I needed a cold frame to start my seedlings this spring and I had torn down a wall in my shop, reclaimed most of the wood, several 2x4's, some plywood full of nails, and some cedar shakes. I also had some pexiglass that had also been reclaimed from some advertising signs from a friends workplace. The only pieces I purchased were 3 sets of dollar store hinges, and some para cord to hold the windows open, all under 10 bucks!!! I sized everything to the pexiglass sheets, drawing dimensions are very ball park and not to scale!!!
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Step 1: Window Frames
I started by ripping a couple of the cleanest 2x4's about an inch wide, then I set the table saw to cut a grove for the pexiglass to sit in. The corners are just butt joints that are glued and screwed. Make sure the frames are square or will cause problems later in the build.
Step 2: Building the Box
Start by cutting the end pieces from some plywood or chip board, the length of the angled piece is the same length as the window frames, I then sized the three windows together and made that the width of the box, I cut 4 2x4's to that length and screwed it all together making sure it was square. Make a few trial fittings of the windows to make sure everything is going to work out.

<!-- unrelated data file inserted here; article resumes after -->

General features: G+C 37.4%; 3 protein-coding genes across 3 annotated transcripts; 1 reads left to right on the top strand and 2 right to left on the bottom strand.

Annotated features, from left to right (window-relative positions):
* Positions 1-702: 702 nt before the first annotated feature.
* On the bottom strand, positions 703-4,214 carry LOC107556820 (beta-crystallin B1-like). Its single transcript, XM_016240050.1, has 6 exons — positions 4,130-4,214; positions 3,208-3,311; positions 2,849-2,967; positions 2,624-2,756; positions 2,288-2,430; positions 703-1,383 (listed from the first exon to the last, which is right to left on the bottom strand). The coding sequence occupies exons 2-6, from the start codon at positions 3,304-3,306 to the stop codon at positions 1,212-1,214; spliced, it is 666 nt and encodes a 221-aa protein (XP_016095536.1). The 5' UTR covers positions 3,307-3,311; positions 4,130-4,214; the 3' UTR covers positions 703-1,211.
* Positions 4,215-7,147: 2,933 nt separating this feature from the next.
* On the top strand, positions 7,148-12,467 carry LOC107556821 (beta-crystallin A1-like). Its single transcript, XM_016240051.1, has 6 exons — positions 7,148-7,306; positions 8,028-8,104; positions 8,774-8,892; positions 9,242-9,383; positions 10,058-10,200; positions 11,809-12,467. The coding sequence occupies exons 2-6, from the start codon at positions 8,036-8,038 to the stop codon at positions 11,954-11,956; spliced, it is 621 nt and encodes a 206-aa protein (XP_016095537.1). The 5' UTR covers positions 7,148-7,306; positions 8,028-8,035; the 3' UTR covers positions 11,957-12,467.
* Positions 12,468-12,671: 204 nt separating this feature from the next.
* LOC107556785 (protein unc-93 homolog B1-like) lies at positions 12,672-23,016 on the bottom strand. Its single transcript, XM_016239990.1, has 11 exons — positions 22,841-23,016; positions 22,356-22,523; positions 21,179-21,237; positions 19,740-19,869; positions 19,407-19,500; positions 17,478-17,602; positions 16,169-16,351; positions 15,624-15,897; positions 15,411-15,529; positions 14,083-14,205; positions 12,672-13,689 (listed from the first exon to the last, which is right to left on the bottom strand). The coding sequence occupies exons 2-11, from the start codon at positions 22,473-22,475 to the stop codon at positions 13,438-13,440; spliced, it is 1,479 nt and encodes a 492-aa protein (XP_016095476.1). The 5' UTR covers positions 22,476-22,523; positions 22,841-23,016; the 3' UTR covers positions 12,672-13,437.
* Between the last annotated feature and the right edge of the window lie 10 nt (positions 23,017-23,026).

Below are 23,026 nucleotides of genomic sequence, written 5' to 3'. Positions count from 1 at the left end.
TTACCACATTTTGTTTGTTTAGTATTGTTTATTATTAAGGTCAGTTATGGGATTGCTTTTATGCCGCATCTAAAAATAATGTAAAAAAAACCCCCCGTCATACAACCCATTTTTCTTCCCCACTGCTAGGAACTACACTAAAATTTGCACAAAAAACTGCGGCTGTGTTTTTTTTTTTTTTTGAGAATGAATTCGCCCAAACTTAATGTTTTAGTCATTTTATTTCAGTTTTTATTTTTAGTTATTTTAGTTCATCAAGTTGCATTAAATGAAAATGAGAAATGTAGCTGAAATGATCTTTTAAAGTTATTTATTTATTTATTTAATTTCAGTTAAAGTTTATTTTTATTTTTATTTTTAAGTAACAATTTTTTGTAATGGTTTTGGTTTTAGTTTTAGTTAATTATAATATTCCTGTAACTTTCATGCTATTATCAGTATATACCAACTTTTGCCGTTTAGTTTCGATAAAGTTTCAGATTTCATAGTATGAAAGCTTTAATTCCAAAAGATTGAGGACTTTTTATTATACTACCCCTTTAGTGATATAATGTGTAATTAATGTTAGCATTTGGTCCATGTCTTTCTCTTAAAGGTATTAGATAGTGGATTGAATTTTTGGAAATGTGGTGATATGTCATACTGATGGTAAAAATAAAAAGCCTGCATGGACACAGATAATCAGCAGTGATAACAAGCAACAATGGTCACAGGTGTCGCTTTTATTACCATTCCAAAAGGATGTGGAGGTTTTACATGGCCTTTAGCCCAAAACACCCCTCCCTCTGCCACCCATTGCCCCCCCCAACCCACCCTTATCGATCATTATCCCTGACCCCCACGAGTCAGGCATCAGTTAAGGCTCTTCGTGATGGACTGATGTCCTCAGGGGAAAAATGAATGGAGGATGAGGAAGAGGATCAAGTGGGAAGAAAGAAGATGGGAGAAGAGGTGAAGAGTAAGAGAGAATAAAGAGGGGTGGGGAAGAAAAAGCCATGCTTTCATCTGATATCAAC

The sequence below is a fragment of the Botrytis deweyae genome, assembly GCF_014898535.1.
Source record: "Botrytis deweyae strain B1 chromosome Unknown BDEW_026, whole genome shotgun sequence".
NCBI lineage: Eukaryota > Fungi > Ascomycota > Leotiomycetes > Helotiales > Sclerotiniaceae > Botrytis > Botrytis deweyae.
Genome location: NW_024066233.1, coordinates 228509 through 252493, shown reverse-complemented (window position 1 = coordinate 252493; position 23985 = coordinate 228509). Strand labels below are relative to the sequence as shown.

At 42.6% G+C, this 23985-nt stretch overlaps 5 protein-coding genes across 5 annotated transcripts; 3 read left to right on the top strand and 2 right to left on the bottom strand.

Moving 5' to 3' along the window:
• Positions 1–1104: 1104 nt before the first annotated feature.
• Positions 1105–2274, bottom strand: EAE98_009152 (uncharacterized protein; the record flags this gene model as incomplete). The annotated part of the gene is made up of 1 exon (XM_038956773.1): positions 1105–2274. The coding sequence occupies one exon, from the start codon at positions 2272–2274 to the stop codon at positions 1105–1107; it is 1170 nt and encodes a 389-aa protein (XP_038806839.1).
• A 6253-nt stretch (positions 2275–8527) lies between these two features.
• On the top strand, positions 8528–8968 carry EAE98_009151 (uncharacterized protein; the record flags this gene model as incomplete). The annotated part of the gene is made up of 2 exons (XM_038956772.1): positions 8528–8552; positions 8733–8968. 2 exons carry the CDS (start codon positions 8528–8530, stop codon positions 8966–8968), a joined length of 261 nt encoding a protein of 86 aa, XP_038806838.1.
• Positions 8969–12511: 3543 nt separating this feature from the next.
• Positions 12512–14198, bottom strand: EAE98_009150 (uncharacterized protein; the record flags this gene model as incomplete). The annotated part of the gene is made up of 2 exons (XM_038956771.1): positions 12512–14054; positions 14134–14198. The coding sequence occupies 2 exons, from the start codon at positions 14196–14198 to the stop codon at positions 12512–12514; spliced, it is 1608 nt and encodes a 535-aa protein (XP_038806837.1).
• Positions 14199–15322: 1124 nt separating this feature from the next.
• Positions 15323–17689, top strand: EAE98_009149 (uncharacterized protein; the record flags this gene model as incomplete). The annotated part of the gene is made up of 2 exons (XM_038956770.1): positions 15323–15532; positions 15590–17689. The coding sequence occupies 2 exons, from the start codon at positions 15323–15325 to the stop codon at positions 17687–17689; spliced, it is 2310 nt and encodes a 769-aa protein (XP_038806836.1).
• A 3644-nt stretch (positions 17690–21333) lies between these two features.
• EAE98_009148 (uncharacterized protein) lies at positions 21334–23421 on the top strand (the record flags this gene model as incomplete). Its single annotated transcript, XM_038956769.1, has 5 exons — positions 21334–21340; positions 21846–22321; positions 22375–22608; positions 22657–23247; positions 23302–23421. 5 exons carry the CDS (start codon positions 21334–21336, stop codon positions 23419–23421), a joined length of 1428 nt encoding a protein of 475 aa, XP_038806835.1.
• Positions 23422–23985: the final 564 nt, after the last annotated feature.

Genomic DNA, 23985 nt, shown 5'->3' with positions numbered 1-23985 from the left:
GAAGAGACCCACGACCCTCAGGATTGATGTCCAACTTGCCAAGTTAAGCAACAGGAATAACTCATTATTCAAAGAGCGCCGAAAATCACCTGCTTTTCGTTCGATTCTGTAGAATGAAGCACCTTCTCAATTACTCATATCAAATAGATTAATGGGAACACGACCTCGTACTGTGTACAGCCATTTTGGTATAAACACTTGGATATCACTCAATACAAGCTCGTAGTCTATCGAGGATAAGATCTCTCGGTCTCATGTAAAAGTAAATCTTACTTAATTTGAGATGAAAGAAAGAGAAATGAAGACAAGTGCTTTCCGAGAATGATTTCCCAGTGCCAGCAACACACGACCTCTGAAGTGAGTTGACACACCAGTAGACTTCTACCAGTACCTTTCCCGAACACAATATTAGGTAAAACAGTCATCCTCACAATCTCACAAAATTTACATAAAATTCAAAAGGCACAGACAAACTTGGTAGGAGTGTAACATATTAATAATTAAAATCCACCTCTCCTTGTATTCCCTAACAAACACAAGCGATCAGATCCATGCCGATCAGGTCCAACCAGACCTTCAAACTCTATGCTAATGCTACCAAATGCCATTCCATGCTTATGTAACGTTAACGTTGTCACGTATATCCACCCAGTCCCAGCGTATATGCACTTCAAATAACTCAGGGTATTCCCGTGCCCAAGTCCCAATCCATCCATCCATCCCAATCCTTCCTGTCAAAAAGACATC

Step 3: Finishing the Box
Measure the back of the box and cut plywood to fit, I used screws to fasten the plywood back and made box more rigid. I cut and used the cedar shakes on the front for a little detail, but plywood will work just fine if that is all you have.
Step 4: Hinges and Upper Frame
Attach the hinges and screw together, make sure there is a small gap so the windows move freely up and down. I cut two vertical posts about 44 inches high and cut another piece for a horizontal bar for the para cord window holding device.
Step 5: Window Holding Device
Drill holes in the lower center or the window frames (as shown) for para cord to thread into and make a little pull loop, tie a knot on the back side, then run a length of cord up to a hole in the horizontal bar then over to and through another hole in the vertical post. I made some wooden cleats as shown, a little cutting and chiseling, and screw with 2 screws each cleat. Just lift the window with the loop and tie the cord off at the cleat so you can water, if sun shining I leave the center window open so as not to get over heated. The frame is set facing south for the most sunlight, I used this cold frame to start tomatoes, cucumber, squash, pepper, broccoli, lettuce, sunflowers and spinach. You could also use it right in the garden over rows on the cold nights. It worked really well for me, good luck!
Participated in the
Reclaimed Wood Contest 2016